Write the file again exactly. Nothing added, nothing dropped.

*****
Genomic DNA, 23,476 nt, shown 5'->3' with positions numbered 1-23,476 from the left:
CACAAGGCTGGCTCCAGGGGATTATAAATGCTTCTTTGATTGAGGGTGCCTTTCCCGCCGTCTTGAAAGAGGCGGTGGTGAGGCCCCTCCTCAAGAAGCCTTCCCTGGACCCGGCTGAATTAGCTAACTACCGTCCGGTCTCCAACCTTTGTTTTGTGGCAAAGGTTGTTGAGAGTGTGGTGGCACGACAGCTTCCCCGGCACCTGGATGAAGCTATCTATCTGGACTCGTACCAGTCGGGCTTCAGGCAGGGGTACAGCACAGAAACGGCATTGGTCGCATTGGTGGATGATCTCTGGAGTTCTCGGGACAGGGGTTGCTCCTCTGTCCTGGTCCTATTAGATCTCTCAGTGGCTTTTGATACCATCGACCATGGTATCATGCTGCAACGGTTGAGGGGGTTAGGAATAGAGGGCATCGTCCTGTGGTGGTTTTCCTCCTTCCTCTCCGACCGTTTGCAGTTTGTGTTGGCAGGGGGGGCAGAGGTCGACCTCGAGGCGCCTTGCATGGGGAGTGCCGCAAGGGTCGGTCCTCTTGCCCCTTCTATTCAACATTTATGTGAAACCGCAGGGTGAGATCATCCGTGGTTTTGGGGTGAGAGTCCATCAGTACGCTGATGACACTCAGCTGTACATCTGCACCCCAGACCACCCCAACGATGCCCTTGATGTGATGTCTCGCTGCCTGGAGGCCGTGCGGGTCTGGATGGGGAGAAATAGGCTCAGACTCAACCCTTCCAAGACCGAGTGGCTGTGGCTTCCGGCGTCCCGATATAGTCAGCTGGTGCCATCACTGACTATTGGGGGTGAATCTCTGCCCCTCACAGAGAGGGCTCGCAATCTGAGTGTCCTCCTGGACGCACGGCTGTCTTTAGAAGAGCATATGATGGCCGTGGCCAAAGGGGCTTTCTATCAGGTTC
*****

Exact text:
Genomic DNA, 23,476 nt, shown 5'->3' with positions numbered 1-23,476 from the left:
CACAAGGCTGGCTCCAGGGGATTATAAATGCTTCTTTGATTGAGGGTGCCTTTCCCGCCGTCTTGAAAGAGGCGGTGGTGAGGCCCCTCCTCAAGAAGCCTTCCCTGGACCCGGCTGAATTAGCTAACTACCGTCCGGTCTCCAACCTTTGTTTTGTGGCAAAGGTTGTTGAGAGTGTGGTGGCACGACAGCTTCCCCGGCACCTGGATGAAGCTATCTATCTGGACTCGTACCAGTCGGGCTTCAGGCAGGGGTACAGCACAGAAACGGCATTGGTCGCATTGGTGGATGATCTCTGGAGTTCTCGGGACAGGGGTTGCTCCTCTGTCCTGGTCCTATTAGATCTCTCAGTGGCTTTTGATACCATCGACCATGGTATCATGCTGCAACGGTTGAGGGGGTTAGGAATAGAGGGCATCGTCCTGTGGTGGTTTTCCTCCTTCCTCTCCGACCGTTTGCAGTTTGTGTTGGCAGGGGGGGCAGAGGTCGACCTCGAGGCGCCTTGCATGGGGAGTGCCGCAAGGGTCGGTCCTCTTGCCCCTTCTATTCAACATTTATGTGAAACCGCAGGGTGAGATCATCCGTGGTTTTGGGGTGAGAGTCCATCAGTACGCTGATGACACTCAGCTGTACATCTGCACCCCAGACCACCCCAACGATGCCCTTGATGTGATGTCTCGCTGCCTGGAGGCCGTGCGGGTCTGGATGGGGAGAAATAGGCTCAGACTCAACCCTTCCAAGACCGAGTGGCTGTGGCTTCCGGCGTCCCGATATAGTCAGCTGGTGCCATCACTGACTATTGGGGGTGAATCTCTGCCCCTCACAGAGAGGGCTCGCAATCTGAGTGTCCTCCTGGACGCACGGCTGTCTTTAGAAGAGCATATGATGGCCGTGGCCAAAGGGGCTTTCTATCAGGTTC